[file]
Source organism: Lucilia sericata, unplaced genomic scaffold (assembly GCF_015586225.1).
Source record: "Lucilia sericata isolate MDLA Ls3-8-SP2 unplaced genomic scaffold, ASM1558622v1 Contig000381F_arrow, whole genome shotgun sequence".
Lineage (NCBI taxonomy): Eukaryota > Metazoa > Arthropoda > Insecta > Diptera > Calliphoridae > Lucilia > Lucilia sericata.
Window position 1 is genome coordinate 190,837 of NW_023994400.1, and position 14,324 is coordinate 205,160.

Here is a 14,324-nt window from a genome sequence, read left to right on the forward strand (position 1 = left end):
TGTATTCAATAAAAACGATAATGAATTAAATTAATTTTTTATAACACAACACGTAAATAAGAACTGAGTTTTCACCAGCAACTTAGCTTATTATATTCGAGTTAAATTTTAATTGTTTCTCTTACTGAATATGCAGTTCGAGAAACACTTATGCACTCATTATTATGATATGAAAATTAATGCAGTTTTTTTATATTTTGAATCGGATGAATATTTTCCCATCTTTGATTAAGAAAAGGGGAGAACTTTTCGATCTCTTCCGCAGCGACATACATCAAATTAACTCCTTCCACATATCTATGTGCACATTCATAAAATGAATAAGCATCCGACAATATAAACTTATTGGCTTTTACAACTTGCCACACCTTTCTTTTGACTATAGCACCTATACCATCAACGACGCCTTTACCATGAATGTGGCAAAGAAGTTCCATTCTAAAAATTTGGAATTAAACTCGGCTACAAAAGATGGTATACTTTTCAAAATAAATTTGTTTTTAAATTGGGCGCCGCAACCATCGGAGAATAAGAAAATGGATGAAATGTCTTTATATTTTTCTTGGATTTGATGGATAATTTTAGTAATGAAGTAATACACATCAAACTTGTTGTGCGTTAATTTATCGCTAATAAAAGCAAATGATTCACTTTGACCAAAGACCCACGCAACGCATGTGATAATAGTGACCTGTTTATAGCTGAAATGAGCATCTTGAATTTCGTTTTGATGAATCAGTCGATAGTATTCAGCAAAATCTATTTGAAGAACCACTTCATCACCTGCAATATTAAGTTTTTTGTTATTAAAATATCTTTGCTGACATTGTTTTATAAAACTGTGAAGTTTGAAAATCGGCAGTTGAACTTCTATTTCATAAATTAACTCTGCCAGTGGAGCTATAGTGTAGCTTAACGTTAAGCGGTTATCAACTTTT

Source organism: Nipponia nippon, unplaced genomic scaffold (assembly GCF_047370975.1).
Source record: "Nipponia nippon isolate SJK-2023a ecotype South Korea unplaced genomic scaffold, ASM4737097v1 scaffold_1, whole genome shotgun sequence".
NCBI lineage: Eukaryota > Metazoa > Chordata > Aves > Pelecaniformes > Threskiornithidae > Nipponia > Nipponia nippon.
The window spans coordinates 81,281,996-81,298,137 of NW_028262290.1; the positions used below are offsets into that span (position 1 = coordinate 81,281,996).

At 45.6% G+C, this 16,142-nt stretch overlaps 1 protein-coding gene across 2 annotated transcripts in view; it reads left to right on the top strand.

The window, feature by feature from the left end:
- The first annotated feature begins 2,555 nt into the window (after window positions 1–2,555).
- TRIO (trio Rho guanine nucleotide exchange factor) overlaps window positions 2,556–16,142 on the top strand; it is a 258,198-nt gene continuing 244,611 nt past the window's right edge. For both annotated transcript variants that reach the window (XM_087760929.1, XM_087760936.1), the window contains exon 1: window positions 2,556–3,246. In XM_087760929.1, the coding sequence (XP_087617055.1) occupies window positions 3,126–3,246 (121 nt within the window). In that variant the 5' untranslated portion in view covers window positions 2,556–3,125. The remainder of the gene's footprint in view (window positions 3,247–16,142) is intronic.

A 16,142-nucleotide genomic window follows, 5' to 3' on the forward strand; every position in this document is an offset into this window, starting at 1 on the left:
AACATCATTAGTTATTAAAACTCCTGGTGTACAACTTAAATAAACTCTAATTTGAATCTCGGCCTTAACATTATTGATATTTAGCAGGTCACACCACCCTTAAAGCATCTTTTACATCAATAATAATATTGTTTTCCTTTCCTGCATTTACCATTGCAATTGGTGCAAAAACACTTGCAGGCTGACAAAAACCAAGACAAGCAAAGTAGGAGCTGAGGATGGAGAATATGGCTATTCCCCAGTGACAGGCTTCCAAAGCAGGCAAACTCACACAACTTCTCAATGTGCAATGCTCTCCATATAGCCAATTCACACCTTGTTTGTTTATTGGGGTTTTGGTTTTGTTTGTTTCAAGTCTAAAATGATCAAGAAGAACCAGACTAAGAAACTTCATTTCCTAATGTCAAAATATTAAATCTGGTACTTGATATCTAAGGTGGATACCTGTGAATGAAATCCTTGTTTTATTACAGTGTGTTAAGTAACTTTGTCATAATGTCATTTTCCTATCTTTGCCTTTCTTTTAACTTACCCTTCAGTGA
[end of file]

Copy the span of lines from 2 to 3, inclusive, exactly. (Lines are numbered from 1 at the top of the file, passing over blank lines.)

Source record: "Lucilia sericata isolate MDLA Ls3-8-SP2 unplaced genomic scaffold, ASM1558622v1 Contig000381F_arrow, whole genome shotgun sequence".
Lineage (NCBI taxonomy): Eukaryota > Metazoa > Arthropoda > Insecta > Diptera > Calliphoridae > Lucilia > Lucilia sericata.